Ayesha Azeem ‘23
Test anxiety is a condition that affects up to 40% of students who suffer immense stress and worry before and while taking a test. Anxiety in test situations can present itself in many different ways and may not seem so apparent to the sufferer at first. Symptoms include: nervousness, high heart rate, sweating, avoidance, and failing concerns. Anxiety can weaken the ability to perform challenging tasks requiring critical thinking and reduces students’ motivation when they feel overwhelmed. Though standard treatment of test anxiety includes medication and therapy, studies have shown that even placebos can reduce anxiety for students. However, administering placebos is unethical since concealing the fact that the pill is a placebo is necessary and causes conflict with informed consent and trust. In a recent study conducted in Berlin Medical School in Germany, Michael Schaefer and team examined and administered open-label placebos (placebos without concealment) to subjects and tested whether OLPs can improve test anxiety and self-management skills.
To administer the study, the team conducted a randomized controlled trial that included 58 student participants, 50 females and 9 males, two weeks before they took a university exam. The participants provided written informed consent. The student participants were recruited using flyers at a local university and through social media and were between the ages of 18 to 60 years, with the mean age being 22.9 years. Participants were randomly assigned to their respective experimental group; in the open-label placebo group, subjects received placebos without deception, and the control group received no pills. Both groups received similar participant-provider interaction and contact time. All participants were briefed in the same way and participated in questionnaires assigned to evaluate their test anxiety, quality of life and self-management abilities. The placebo group members received a white tube that was labeled with the university’s logo and said: “Placebo pills (28)” and instructed the subjects to swallow the pill twice a day for two weeks. After two weeks, participants visited the researchers, who once again assessed test anxiety, quality of life, and self-management abilities.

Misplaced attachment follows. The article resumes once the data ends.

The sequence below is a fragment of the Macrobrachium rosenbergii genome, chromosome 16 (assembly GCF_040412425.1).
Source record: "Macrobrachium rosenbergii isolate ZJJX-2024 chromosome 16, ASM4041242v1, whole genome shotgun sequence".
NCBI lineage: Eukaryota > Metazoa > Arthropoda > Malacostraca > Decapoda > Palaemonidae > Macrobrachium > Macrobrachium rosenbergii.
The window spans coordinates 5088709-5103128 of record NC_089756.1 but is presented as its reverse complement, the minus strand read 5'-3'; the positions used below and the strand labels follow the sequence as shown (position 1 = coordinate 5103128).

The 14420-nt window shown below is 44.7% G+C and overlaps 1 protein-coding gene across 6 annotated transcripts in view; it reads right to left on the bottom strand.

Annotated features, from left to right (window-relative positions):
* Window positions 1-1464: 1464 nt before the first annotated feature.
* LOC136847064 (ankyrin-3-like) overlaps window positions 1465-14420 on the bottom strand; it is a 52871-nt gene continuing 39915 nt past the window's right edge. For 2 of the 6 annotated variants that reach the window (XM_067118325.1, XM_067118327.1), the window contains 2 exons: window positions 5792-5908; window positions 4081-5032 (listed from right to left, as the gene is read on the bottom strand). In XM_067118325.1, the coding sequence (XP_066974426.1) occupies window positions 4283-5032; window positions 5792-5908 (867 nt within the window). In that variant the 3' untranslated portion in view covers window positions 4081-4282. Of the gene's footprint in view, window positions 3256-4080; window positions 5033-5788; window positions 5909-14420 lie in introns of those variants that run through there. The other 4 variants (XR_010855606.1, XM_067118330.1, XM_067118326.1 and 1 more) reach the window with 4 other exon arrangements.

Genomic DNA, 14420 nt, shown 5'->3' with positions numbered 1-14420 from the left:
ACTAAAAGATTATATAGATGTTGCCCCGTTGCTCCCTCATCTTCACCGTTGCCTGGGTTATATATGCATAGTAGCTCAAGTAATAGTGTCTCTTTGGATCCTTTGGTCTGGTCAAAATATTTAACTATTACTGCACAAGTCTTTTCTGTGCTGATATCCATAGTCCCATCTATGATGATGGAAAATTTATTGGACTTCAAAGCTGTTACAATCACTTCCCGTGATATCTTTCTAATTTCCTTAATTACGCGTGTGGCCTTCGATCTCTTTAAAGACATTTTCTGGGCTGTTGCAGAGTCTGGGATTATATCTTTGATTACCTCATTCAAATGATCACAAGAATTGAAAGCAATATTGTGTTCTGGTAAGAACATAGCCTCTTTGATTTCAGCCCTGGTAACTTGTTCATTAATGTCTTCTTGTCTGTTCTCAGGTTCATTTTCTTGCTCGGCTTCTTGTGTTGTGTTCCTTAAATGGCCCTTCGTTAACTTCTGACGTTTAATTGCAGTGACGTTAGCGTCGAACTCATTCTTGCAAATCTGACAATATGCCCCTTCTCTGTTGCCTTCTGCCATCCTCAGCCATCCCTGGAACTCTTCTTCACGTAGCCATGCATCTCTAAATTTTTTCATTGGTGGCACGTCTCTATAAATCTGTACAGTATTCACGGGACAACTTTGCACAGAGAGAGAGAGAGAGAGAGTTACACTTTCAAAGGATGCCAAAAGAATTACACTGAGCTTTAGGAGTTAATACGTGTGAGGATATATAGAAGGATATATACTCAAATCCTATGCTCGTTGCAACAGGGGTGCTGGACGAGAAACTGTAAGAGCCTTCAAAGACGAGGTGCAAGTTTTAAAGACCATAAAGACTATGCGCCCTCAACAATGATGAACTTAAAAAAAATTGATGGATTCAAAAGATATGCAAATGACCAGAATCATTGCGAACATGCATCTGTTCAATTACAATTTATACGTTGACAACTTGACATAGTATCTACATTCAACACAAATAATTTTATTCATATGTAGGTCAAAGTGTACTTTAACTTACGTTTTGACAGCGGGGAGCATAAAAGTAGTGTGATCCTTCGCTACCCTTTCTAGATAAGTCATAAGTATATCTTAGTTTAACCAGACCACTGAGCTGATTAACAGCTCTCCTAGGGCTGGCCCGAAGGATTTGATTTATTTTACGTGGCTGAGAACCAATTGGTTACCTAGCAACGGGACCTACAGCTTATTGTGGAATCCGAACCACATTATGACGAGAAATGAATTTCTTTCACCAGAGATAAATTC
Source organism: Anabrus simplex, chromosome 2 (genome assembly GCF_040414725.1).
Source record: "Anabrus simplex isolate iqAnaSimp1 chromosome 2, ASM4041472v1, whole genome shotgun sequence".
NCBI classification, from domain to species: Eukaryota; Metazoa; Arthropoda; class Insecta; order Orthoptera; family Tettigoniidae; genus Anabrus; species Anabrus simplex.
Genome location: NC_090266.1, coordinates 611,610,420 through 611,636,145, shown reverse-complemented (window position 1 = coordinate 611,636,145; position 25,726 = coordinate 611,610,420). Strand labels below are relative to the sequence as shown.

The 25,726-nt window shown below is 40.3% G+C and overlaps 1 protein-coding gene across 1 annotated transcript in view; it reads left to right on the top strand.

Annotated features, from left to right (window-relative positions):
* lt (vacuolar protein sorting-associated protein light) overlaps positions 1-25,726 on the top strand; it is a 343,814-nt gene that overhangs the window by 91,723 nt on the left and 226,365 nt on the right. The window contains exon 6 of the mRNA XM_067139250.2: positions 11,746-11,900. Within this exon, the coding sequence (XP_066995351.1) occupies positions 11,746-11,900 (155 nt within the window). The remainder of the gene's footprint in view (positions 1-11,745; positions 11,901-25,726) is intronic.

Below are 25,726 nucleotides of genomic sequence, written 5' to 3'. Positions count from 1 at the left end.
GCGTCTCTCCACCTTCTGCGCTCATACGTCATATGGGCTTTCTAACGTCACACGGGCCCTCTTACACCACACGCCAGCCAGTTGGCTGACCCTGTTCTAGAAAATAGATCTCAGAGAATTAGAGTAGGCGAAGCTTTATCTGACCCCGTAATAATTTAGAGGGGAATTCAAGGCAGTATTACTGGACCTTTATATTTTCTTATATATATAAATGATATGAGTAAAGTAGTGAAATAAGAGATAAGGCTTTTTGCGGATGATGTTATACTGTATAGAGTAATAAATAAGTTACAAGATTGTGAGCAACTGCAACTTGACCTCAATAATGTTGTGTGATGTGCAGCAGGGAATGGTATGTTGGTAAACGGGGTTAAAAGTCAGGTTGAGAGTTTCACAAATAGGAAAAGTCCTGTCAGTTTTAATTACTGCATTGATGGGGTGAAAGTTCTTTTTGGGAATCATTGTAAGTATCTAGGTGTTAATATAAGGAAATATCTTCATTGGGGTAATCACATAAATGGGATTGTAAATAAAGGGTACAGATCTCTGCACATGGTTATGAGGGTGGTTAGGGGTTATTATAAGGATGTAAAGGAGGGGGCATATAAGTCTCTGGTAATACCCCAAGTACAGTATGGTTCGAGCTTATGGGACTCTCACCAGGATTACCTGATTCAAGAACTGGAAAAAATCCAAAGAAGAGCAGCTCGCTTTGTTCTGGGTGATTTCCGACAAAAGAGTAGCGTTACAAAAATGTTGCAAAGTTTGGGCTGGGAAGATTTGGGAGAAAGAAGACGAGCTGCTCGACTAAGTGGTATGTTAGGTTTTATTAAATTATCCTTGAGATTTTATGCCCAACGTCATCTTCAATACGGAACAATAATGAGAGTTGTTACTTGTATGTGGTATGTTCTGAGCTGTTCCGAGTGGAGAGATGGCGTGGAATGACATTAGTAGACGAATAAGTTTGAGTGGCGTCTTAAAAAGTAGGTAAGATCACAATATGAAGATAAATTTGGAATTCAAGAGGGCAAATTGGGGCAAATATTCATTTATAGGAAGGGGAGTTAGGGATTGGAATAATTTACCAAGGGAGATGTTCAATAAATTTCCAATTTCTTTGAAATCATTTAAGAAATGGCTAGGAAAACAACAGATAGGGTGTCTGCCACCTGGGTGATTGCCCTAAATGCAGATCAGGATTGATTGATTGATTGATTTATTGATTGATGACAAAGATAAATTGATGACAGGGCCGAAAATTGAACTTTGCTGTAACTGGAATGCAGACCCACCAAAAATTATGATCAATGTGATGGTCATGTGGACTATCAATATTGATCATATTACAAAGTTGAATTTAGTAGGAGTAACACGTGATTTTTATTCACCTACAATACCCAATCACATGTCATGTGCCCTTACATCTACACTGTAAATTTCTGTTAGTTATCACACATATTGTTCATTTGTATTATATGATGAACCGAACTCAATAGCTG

Though the baseline scores of the questionnaire before starting the experiment were not very different from each other, the second questionnaire displayed a significant reduction in test anxiety within the open-label group, while the control group showed a non-significant reduction. For the open-label placebo group, self-management abilities increased with lower test anxiety levels, but the quality of life measurement did not witness a significant change with lowered test anxiety. The improvement in self-management skills in the open-label group had a positive relationship with exam results, suggesting that an open-label placebo treatment may reduce test-anxiety and improve exam scores for students.
Other factors for the improved test anxiety include a positive patient-provider relationship, which may cause the patient to feel supported and safe and thus improve health status. There were several limitations of this study such as short sample size and the absence of a concealed placebo condition. Additionally, the duration of the trial was short (two weeks) and the long-term effects of an open-label placebo remain unknown. Participants were also told about the power of placebos on the mind and body before the baseline assessment which may have skewed the questionnaire’s results. Though these limitations should be noted, the results of this study do emphasize a hopeful future for students. With further research, test anxiety may be eventually conquered.
- M. Schaefer, et al., Open-label placebos reduce test anxiety and improve self-management skills: a randomized-controlled trial. Scientific Reports, (2019). doi: 10.1038/s41598-019-49466-6
- Image retrieved from: https://commons.wikimedia.org/wiki/File:Test_(student_assessment).jpeg